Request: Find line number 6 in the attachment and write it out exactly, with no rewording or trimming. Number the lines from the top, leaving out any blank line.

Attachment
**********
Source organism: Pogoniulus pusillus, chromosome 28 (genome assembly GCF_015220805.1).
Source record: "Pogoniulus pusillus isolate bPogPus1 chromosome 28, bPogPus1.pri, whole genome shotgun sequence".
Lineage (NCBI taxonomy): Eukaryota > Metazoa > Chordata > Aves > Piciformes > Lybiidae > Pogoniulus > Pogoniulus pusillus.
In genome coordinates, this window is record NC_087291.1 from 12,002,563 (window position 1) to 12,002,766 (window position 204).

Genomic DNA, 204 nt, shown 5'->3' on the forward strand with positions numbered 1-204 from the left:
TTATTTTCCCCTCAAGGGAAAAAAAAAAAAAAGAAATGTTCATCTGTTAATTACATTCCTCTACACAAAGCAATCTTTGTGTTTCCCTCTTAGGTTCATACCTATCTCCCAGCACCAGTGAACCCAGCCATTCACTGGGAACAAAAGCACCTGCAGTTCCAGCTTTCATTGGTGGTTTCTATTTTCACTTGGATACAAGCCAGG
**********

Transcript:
TTATTTTCCCCTCAAGGGAAAAAAAAAAAAAAGAAATGTTCATCTGTTAATTACATTCCTCTACACAAAGCAATCTTTGTGTTTCCCTCTTAGGTTCATACCTATCTCCCAGCACCAGTGAACCCAGCCATTCACTGGGAACAAAAGCACCTGCAGTTCCAGCTTTCATTGGTGGTTTCTATTTTCACTTGGATACAAGCCAGG